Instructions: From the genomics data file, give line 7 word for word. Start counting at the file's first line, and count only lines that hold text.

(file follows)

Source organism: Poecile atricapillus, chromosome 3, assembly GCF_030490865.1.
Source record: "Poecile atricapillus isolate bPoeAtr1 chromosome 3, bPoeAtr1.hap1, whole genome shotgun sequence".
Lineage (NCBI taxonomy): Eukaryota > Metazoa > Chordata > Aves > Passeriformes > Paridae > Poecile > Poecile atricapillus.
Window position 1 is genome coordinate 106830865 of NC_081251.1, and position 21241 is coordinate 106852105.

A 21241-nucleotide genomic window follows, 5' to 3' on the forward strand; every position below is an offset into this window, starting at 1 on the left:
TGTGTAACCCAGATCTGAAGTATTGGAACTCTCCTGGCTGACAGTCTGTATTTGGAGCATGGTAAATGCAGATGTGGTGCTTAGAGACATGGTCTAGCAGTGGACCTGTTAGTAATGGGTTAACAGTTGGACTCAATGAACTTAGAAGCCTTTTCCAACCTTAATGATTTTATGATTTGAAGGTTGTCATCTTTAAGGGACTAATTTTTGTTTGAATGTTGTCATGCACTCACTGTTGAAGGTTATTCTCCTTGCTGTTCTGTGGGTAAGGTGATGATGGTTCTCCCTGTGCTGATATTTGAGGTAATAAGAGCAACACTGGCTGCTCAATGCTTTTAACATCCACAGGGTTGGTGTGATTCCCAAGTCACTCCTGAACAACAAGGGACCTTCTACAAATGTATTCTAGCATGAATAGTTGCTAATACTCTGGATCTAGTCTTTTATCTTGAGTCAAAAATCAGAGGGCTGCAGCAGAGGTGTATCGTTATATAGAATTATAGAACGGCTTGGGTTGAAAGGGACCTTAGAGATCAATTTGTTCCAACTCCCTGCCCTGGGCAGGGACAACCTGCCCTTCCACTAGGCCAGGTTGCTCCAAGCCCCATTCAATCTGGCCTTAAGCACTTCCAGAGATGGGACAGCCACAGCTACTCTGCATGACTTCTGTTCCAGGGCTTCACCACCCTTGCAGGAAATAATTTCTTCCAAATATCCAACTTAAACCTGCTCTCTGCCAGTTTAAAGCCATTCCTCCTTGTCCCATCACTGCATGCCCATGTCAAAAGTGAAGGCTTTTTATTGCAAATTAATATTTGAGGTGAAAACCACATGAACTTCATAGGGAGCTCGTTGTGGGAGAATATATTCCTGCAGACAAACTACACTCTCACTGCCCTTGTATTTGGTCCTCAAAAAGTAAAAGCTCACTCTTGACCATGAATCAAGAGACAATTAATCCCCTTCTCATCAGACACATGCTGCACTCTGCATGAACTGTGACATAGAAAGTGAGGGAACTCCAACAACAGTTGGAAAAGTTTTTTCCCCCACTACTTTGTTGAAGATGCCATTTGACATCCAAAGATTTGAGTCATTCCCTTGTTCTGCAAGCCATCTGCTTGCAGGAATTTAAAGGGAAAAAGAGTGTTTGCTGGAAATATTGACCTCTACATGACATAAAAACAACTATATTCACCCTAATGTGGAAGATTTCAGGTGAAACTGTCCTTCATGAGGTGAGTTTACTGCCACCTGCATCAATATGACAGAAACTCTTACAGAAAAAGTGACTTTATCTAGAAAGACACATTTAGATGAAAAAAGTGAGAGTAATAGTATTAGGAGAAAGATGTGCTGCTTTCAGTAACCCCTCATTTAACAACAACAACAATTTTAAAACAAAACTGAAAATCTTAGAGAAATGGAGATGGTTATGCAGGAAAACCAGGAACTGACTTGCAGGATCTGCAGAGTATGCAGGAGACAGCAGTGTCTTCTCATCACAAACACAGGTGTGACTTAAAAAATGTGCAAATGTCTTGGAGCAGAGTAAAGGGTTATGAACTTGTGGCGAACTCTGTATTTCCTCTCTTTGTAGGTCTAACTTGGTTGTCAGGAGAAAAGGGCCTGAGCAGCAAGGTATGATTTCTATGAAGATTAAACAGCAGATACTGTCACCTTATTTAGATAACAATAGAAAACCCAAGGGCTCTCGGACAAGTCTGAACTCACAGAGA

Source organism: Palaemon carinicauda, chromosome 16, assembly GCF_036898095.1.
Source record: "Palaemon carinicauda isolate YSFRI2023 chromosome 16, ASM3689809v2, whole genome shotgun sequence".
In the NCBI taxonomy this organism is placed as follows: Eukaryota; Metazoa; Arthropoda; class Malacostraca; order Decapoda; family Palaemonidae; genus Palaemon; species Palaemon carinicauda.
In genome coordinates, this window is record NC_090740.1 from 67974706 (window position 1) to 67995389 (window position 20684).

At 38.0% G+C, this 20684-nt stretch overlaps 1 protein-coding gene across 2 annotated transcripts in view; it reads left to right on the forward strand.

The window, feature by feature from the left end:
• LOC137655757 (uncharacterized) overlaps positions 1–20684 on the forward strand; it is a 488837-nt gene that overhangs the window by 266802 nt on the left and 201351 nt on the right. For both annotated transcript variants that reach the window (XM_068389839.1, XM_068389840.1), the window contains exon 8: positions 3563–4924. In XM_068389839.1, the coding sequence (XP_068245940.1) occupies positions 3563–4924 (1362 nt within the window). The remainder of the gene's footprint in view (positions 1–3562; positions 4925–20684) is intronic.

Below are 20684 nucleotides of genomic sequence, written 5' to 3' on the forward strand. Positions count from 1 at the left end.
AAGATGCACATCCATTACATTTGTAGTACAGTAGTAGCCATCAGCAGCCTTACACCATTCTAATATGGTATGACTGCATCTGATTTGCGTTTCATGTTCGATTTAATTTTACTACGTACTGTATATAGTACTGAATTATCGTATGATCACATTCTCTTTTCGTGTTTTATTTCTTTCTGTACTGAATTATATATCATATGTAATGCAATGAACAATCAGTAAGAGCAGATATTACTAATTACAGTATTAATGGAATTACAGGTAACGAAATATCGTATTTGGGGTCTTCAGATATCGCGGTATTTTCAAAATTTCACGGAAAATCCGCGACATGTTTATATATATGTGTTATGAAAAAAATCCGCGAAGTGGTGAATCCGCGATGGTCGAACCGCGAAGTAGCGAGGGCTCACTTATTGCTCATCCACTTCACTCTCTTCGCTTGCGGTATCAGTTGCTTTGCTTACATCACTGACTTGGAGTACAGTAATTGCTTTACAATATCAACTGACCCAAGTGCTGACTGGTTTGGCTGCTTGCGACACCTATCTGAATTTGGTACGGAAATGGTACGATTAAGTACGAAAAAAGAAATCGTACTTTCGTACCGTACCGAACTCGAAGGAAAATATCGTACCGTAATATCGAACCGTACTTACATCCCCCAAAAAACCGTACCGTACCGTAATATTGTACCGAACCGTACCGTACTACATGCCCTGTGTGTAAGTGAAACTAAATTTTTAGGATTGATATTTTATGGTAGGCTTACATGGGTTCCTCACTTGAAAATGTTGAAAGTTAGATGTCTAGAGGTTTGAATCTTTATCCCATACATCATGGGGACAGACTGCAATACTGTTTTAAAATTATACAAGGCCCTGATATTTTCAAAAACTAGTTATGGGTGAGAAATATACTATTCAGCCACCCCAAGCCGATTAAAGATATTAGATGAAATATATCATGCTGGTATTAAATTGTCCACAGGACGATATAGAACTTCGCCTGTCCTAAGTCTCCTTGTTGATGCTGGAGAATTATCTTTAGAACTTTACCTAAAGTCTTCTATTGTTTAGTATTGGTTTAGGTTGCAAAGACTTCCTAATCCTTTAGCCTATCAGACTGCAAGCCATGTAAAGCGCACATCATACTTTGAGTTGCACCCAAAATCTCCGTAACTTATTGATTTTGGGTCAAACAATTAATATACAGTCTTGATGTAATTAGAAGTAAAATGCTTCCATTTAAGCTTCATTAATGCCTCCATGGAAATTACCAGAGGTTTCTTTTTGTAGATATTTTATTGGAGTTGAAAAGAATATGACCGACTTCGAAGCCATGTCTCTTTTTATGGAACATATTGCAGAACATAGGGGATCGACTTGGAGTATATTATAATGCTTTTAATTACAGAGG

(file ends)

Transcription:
Source organism: Palaemon carinicauda, chromosome 16, assembly GCF_036898095.1.